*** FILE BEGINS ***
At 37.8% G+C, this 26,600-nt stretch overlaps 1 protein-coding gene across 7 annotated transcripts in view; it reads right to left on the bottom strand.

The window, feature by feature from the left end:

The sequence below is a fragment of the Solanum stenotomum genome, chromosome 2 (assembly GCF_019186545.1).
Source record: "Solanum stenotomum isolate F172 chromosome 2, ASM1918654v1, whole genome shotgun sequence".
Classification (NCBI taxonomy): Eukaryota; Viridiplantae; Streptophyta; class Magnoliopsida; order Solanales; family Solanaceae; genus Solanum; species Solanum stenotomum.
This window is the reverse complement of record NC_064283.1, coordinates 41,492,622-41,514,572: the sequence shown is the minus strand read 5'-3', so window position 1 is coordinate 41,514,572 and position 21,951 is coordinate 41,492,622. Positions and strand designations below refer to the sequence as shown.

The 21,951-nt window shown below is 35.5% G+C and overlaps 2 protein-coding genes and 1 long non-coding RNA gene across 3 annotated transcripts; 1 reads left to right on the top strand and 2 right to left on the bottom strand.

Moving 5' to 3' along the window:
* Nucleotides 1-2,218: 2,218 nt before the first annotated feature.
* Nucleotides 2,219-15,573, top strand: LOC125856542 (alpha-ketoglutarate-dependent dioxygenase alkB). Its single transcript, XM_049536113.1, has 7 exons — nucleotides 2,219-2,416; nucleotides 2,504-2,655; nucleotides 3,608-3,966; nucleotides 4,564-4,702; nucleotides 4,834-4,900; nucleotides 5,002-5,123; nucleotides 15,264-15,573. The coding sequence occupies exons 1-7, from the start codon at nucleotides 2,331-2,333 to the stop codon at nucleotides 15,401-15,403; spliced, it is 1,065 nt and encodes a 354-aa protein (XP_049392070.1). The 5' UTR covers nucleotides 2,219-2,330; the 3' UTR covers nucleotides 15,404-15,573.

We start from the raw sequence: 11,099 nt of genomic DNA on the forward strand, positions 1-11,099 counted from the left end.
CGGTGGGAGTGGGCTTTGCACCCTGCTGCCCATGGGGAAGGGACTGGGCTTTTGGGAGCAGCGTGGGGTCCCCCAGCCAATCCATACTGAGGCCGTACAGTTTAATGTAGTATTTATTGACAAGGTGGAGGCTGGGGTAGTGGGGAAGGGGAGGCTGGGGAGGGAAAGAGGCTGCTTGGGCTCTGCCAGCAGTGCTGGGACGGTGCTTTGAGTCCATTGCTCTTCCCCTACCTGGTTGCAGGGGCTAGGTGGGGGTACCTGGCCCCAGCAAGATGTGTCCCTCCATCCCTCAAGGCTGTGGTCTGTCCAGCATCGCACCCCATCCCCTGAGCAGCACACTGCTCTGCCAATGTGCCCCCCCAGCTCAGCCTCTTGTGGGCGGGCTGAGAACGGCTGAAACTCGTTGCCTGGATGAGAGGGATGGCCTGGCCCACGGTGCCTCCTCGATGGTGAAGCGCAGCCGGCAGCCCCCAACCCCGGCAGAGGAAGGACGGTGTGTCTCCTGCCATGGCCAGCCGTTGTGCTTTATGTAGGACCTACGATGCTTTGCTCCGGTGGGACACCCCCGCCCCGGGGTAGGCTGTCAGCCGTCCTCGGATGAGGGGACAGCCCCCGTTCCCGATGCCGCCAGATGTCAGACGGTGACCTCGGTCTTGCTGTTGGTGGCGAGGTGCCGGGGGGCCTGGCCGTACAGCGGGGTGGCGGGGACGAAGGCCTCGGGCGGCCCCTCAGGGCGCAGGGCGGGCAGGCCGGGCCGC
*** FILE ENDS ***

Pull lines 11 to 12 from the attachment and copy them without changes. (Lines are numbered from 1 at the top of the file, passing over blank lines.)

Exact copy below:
We start from the raw sequence: 11,099 nt of genomic DNA on the forward strand, positions 1-11,099 counted from the left end.
CGGTGGGAGTGGGCTTTGCACCCTGCTGCCCATGGGGAAGGGACTGGGCTTTTGGGAGCAGCGTGGGGTCCCCCAGCCAATCCATACTGAGGCCGTACAGTTTAATGTAGTATTTATTGACAAGGTGGAGGCTGGGGTAGTGGGGAAGGGGAGGCTGGGGAGGGAAAGAGGCTGCTTGGGCTCTGCCAGCAGTGCTGGGACGGTGCTTTGAGTCCATTGCTCTTCCCCTACCTGGTTGCAGGGGCTAGGTGGGGGTACCTGGCCCCAGCAAGATGTGTCCCTCCATCCCTCAAGGCTGTGGTCTGTCCAGCATCGCACCCCATCCCCTGAGCAGCACACTGCTCTGCCAATGTGCCCCCCCAGCTCAGCCTCTTGTGGGCGGGCTGAGAACGGCTGAAACTCGTTGCCTGGATGAGAGGGATGGCCTGGCCCACGGTGCCTCCTCGATGGTGAAGCGCAGCCGGCAGCCCCCAACCCCGGCAGAGGAAGGACGGTGTGTCTCCTGCCATGGCCAGCCGTTGTGCTTTATGTAGGACCTACGATGCTTTGCTCCGGTGGGACACCCCCGCCCCGGGGTAGGCTGTCAGCCGTCCTCGGATGAGGGGACAGCCCCCGTTCCCGATGCCGCCAGATGTCAGACGGTGACCTCGGTCTTGCTGTTGGTGGCGAGGTGCCGGGGGGCCTGGCCGTACAGCGGGGTGGCGGGGACGAAGGCCTCGGGCGGCCCCTCAGGGCGCAGGGCGGGCAGGCCGGGCCGC